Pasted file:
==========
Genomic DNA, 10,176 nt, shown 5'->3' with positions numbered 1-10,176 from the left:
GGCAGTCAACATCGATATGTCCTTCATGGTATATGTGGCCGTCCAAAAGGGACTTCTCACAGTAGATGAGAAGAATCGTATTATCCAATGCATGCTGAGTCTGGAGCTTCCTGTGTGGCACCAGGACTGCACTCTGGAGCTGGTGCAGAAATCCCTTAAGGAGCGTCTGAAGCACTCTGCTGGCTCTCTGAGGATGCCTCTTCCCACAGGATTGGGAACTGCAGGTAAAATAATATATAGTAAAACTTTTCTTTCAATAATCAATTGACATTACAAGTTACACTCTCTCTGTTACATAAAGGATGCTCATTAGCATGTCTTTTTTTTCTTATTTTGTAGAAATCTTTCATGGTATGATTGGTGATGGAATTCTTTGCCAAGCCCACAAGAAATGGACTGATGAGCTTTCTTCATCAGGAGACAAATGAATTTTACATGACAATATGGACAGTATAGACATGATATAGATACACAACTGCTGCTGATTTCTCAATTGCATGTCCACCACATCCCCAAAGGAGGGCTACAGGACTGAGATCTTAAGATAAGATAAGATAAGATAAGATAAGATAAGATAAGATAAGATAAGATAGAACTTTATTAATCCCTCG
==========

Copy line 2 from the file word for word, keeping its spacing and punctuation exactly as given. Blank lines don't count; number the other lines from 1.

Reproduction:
GGCAGTCAACATCGATATGTCCTTCATGGTATATGTGGCCGTCCAAAAGGGACTTCTCACAGTAGATGAGAAGAATCGTATTATCCAATGCATGCTGAGTCTGGAGCTTCCTGTGTGGCACCAGGACTGCACTCTGGAGCTGGTGCAGAAATCCCTTAAGGAGCGTCTGAAGCACTCTGCTGGCTCTCTGAGGATGCCTCTTCCCACAGGATTGGGAACTGCAGGTAAAATAATATATAGTAAAACTTTTCTTTCAATAATCAATTGACATTACAAGTTACACTCTCTCTGTTACATAAAGGATGCTCATTAGCATGTCTTTTTTTTCTTATTTTGTAGAAATCTTTCATGGTATGATTGGTGATGGAATTCTTTGCCAAGCCCACAAGAAATGGACTGATGAGCTTTCTTCATCAGGAGACAAATGAATTTTACATGACAATATGGACAGTATAGACATGATATAGATACACAACTGCTGCTGATTTCTCAATTGCATGTCCACCACATCCCCAAAGGAGGGCTACAGGACTGAGATCTTAAGATAAGATAAGATAAGATAAGATAAGATAAGATAAGATAAGATAAGATAGAACTTTATTAATCCCTCG